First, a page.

BY EMILY BLOMQUIST ’18
“I love Paris in the rain! I love Northampton in the rain!” sang singer-songwriter Regina Spektor in Smith College’s John M. Greene Hall last Tuesday night. Northampton is just one stop of many on the native Muscovite’s fall 2017 U.S. tour dubbed a “A Very Special Solo Performance.”
Despite performing with only a teal guitar and two pianos, Spektor wowed the audience with her raw vocal talent and musical ingenuity. While some artists may have struggled without additional musicians or electronics, Spektor thrived. She banged on the body of her steinway piano in multiple tracks, including “Flyin,” a song she wrote in college. During “Poor Little Rich Boy” she used a chair as a drum, beating her sticks against its wooden surface.
While Spektor is known for collaborating with other artists, she admitted that “There’s something magic that happens when you’re just by yourself and completely free. You’re only sort of tuning to your own rhythms, to your own desires and thoughts. And I wanted to experience that again,” in an interview with the Arizona Sun.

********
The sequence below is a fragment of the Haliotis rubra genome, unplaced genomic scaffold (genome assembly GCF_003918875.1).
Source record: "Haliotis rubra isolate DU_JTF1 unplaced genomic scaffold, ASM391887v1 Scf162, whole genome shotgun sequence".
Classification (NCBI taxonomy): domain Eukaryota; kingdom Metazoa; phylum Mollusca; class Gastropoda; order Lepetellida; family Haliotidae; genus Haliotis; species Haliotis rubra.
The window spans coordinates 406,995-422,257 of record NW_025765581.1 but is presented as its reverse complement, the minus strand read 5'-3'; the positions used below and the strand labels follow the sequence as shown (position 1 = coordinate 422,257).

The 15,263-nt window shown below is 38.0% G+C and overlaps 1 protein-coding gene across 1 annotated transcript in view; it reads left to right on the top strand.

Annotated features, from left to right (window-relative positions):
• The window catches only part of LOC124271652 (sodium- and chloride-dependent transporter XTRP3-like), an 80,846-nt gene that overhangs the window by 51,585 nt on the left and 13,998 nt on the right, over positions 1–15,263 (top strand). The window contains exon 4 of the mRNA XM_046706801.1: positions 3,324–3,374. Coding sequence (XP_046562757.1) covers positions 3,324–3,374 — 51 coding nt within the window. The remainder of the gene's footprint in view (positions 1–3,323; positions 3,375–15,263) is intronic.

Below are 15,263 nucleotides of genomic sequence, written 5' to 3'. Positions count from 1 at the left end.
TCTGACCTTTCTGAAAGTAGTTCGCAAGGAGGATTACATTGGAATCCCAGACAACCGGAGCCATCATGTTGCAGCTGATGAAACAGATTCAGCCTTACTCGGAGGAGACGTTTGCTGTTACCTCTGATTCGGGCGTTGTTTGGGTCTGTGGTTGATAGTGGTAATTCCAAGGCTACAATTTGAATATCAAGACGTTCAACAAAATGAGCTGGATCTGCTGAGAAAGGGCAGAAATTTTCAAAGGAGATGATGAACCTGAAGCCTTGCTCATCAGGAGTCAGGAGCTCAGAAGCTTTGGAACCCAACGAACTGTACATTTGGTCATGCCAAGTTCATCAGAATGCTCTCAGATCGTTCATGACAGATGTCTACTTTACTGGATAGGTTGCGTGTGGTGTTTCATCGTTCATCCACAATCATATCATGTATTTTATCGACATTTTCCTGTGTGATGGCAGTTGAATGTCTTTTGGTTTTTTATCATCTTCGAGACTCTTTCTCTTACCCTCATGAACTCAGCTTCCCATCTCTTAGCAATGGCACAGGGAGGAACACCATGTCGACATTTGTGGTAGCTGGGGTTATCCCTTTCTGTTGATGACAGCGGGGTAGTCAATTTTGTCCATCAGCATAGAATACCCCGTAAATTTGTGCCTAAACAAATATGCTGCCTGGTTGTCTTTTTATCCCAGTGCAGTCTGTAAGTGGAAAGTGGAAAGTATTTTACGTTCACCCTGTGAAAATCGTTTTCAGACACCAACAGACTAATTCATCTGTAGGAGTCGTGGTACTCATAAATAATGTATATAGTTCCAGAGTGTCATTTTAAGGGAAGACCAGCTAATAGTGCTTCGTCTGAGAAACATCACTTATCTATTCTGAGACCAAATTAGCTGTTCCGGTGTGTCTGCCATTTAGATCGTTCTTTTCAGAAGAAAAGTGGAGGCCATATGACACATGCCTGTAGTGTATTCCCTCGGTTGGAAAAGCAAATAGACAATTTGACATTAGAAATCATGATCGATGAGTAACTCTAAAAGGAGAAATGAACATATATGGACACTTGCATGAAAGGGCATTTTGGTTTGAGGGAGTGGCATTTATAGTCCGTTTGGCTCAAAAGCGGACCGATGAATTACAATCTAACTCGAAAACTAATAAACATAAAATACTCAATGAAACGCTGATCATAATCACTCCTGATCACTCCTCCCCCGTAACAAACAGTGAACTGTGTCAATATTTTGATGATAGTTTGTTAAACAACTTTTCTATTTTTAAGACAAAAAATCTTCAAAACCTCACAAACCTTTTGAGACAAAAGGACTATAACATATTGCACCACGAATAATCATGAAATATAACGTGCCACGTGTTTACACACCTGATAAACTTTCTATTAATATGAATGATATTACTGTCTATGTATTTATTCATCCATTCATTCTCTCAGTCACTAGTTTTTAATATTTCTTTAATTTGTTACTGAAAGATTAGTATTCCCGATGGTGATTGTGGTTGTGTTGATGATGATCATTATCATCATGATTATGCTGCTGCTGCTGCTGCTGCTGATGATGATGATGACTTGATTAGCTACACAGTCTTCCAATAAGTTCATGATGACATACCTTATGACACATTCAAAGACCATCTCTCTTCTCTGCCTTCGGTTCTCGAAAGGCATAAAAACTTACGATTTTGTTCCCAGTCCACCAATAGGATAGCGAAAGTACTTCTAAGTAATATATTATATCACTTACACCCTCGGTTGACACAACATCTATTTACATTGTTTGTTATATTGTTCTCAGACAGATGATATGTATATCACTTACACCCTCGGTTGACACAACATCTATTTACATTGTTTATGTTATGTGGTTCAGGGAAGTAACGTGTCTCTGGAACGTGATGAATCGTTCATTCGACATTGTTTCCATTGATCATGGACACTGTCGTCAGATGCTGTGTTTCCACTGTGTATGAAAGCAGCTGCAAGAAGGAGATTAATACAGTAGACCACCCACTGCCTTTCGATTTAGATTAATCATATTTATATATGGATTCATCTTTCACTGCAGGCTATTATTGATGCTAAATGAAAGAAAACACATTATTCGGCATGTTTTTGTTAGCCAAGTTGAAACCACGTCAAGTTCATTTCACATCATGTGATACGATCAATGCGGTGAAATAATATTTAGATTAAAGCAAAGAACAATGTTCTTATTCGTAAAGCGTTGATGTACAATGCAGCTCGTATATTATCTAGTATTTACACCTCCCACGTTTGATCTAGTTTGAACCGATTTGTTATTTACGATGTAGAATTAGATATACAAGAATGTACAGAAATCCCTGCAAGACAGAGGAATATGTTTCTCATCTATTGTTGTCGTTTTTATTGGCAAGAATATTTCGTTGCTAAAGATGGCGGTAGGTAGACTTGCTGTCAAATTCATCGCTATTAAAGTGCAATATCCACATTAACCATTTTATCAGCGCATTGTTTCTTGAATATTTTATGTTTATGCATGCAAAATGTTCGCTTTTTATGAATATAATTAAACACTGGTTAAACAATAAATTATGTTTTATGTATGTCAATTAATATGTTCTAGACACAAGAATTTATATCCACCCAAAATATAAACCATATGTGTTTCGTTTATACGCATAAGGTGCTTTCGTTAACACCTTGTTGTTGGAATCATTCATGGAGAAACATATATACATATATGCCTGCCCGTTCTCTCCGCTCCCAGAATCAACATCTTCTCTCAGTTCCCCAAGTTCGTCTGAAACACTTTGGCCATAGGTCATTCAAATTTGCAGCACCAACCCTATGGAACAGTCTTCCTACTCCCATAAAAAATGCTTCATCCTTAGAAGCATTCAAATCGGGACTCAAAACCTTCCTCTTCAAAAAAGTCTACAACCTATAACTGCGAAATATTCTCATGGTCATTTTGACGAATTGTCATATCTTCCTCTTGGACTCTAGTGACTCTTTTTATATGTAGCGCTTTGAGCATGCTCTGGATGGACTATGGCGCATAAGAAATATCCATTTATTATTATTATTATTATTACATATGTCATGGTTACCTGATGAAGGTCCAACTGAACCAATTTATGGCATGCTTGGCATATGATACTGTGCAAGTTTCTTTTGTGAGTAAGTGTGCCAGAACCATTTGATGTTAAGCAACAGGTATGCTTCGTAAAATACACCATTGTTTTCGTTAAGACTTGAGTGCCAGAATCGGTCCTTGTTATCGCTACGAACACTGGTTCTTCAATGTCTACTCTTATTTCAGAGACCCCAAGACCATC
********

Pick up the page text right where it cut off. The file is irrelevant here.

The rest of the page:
Spektor at times epitomized the trope of the overly quirky indie singer, but then at others broke this mold with spunky, curse ridden lyrics. It was nothing short of bewildering to hear the singer speak to the audience, apologizing for forgetting “how to talk to people,” and then advising audience members to “keep doing your shit.” These mannerisms carry into Spektor’s songs, which range from thoughtful melodies that dip and soar, to eccentric ballads about washing machines and old meatballs wrapped in tinfoil.
It is this unique charm that captivates Spektor fans and had them quietly singing along and laughing uproariously to her tracks. At times one couldn’t help but wonder if they’d walked into a comedy club instead of a concert.
Even when Spektor touched on more serious topics, such as politics, she infused her songs and dialogue with humor. This was particularly evident in “A Ballad of a Politician,” which she dedicated to bettering the ratio of “morons” to “actual public servants” in the world.
Spektor disclosed to the audience that the objective of the concert was “not to burp.” It was comments like these that made Spektor feel more like a friend than famous performer. While her songs may grace the stages of Broadway and the screens of our televisions, she’s still a woman that deals with basic gastrointestinal issues and isn’t afraid to share them, sometimes even in a song.